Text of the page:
The Mongols avoided the Bohemian forces, but defeated the Hungarians in the Battle of Mohi. But news that the Grand Khan Ögedei had died the previous year caused the descendants of the Grand Khan to return to the Mongol capital of Karakorum for the kurultai which would elect the next Khagan, and probably saved the Polish lands from being completely overrun by the Mongols.
The death of Duke Henry, who was close to unifying the Polish lands and reversing their fragmentation, set back the unification of Poland, and also meant the loss of Silesia, which would drift outside the Polish sphere of influence until the unification took place in the 14th century.
There were also later, smaller Mongol invasions of Poland (1259–1260 and 1287–1288).
In 1254 or 1255, Daniel of Galicia revolted against the Mongol rule. He repelled the initial Mongol assault under Orda's son Quremsa. In 1259, the Mongols returned under the new command of Burundai (Mongolian: Borolday). According to some sources, Daniel fled to Poland leaving his son and brother at the mercy of the Mongol army. He may have hidden in the castle of Galicia instead. The Mongols needed to secure Poland's aid to Daniel and war booty to feed the demand of their soldiers. Lithuanians also attacked Smolensk and menaced Torzhok, tributaries of the Golden Horde, in c. 1258. The Mongols sent a punitive expedition into Lithuania for this. The Lituanians appear to have not resisted them efficiently. Borolday again demanded Daniel to recruit more troops. After demolishing walls of all towns in Galicia and Volhyinia, in 1259, 18 years after the first attack to Poland, two tumens (20,000 men) from the Golden Horde, under the leadership of Berke, attacked Poland after raiding Lithuania. This attack was commanded by the young prince Nogai Khan and general Burundai. The Rus soldiers under Daniel's son, Lev, and brother, Vasily, joined the Mongol expedition. Lublin, Sieradz, Sandomierz, Zawichost, Kraków, and Bytom were ravaged and plundered by the Mongol army. Berke had no intention of occupying or conquering Poland. After this raid Pope Alexander IV tried without success to organize a crusade against the Tatars.
North-western Rus princes complained of the repeated attacks of the Kingdom of Poland to their Mongol masters. Nogai's army recruited troops from Rus principalities and it included Vlakh, Kipchak, and Alan soldiers. An unsuccessful raid followed in 1287, led by Talabuga and Nogai Khan. Lublin, Mazovia, Sandomierz and Sieradz were successfully raided, but they were defeated at Kraków. Despite this, Kraków was devastated. This raid consisted of less than one tumen, since the Golden Horde's armies were tied down in a new conflict which the Il-Khanate had initiated in 1284. The force sent was not sufficient to meet the full Polish army, nor did it have any siege engineers or equipment to breach city walls. It raided a few caravans, burned a few small towns, and fled when the Polish army was mustered.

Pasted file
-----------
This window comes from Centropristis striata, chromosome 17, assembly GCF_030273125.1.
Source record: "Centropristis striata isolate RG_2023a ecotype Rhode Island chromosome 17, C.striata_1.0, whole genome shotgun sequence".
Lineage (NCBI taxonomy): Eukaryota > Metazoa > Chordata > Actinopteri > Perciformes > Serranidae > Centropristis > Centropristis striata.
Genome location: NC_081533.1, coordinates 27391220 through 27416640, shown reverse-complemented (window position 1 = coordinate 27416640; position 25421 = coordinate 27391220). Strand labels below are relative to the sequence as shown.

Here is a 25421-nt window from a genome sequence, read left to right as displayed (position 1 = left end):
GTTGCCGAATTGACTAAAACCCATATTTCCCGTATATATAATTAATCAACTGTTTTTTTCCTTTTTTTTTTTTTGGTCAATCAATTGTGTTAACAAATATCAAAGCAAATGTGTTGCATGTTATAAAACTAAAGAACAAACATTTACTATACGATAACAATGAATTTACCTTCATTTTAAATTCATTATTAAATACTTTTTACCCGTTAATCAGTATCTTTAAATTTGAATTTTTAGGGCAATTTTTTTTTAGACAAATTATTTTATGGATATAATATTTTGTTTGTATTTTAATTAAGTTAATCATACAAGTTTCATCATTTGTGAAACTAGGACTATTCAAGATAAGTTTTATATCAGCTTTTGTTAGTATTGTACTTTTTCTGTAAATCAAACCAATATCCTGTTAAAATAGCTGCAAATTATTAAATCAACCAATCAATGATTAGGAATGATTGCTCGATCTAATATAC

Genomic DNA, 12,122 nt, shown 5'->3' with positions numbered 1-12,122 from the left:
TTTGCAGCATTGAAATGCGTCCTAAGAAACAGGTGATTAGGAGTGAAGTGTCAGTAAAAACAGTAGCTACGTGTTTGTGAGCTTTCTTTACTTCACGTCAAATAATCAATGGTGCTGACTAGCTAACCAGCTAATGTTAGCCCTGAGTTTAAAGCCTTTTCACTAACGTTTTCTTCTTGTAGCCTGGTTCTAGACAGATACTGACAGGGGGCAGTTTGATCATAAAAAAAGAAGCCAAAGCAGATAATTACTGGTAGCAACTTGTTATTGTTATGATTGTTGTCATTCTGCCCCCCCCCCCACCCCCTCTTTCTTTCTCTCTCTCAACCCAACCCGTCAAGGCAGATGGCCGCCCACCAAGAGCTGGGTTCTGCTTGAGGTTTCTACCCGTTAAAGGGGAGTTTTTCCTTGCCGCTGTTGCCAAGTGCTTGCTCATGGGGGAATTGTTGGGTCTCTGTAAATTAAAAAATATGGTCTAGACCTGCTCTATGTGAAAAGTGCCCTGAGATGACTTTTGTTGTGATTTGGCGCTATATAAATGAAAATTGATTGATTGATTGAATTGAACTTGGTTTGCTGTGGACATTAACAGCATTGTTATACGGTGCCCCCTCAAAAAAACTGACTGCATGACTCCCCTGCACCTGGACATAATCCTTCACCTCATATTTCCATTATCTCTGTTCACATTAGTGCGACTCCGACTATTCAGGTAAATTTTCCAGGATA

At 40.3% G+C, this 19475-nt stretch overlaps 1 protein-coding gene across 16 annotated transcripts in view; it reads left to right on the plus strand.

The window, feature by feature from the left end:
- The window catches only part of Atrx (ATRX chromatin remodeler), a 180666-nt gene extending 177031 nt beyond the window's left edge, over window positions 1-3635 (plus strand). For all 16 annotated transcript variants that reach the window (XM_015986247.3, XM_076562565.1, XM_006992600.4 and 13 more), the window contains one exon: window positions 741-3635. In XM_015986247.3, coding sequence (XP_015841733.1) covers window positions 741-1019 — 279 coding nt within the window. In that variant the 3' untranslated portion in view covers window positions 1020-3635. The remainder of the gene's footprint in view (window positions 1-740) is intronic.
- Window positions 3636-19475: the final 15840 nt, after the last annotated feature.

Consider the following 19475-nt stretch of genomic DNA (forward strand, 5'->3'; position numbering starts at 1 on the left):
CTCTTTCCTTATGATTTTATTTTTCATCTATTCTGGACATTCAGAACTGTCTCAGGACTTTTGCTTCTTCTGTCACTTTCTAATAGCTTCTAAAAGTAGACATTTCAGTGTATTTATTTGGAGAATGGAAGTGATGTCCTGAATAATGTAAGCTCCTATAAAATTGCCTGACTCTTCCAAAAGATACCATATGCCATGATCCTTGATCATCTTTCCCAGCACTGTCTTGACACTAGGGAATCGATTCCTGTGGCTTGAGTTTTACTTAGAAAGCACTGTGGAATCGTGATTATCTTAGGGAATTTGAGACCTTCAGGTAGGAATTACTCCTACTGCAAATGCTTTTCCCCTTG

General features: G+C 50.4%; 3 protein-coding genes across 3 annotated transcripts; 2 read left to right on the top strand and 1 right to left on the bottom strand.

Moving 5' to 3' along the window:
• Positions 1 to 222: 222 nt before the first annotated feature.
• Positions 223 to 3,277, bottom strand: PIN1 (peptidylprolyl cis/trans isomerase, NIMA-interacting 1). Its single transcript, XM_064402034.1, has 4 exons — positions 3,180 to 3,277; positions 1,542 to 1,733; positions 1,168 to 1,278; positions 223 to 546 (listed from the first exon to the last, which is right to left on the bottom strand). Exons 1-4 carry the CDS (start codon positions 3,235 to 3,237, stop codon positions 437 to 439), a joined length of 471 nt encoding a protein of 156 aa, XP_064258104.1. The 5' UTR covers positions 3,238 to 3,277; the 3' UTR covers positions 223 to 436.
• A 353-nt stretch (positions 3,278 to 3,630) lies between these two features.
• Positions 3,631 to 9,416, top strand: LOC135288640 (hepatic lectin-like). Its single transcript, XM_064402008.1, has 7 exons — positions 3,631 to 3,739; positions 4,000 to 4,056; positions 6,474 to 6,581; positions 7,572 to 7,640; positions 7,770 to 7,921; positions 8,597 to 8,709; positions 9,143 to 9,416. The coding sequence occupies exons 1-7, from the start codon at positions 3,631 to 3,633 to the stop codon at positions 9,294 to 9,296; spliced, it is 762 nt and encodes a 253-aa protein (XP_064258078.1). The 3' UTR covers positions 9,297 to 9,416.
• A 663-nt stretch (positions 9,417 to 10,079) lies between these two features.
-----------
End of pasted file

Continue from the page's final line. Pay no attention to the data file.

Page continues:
Ozbek Khan and Janibek Khan warred with the powerful kingdom of Poland to secure their claim on western Rus (modern Belarus and Ukraine). However, Casimir III the Great submitted to the Golden Horde and undertook to pay tribute in order to avoid more conflicts. In his alliance with the Golden Horde, the seven Mongol princes were sent by Jani Beg khan to assist Poland.
In the coming centuries, the Kingdom of Poland (later, the Polish-Lithuanian Commonwealth) would have to deal with incursions and border conflicts by the Crimean Tatars, descendants of the Mongols.
In Kraków, the legacy of the Mongol invasions is found in the traditions of lajkonik and hejnał mariacki.
Read more about this topic: Mongol Invasion Of Poland
Other articles related to "aftermath":
... He was appointed ambassador to France, then took Lord Castlereagh's place as first plenipotentiary to the Congress of Vienna, where he strongly advocated allowing France to keep its place in the European balance of power ... On 2 January 1815 the title of his Knighthood of the Bath was converted to Knight Grand Cross upon the expansion of that order ...
... Movin' On" (1965, on the EP Got Live If You Want It!), "Doncha Bother Me" (1966, on Aftermath) and "No Expectations" (1968, on Beggars Banquet) ... from Out Of Our Heads), "High and Dry" and "Goin' Home" (1966) (from Aftermath), "Who's Driving Your Plane?" (1966), "Cool Calm and Collected", "Who's Been Sleeping Here" (1967) (from ... is particularly evident on the albums Aftermath (1966), Between the Buttons (1967) and Their Satanic Majesties Request (1967) ...
... The six-issue 52 Aftermath The Four Horsemen mini-series covers the Four Horsemen's battle with Superman, Batman, and Wonder Woman ... Black Adam The Dark Age – In the aftermath of World War III, Black Adam tries to recoup his losses, for both his powers and personal life. 52 Aftermath The Crime Bible Five Lessons of Blood – The Question and Batwoman investigate crimes leading them deeper into the Crime Bible ...
... or Die Tryin' Released February 6, 2003 Label Shady, Aftermath, Interscope Format CD, LP, cassette, digital download 2 ... US 8,086,000 Worldwide 15,000,000 RIAA 6× Platinum ARIA 2 ...
... CD, LP, digital download 13 ... — 24 ... Shots Released 2003 Label Full Clip, Shady, Aftermath, Interscope Format CD, LP, digital download — — — — — — Get Rich or Die Tryin' / The Massacre ...
Famous quotes containing the word aftermath:
“The aftermath of joy is not usually more joy.”
—Mason Cooley (b. 1927)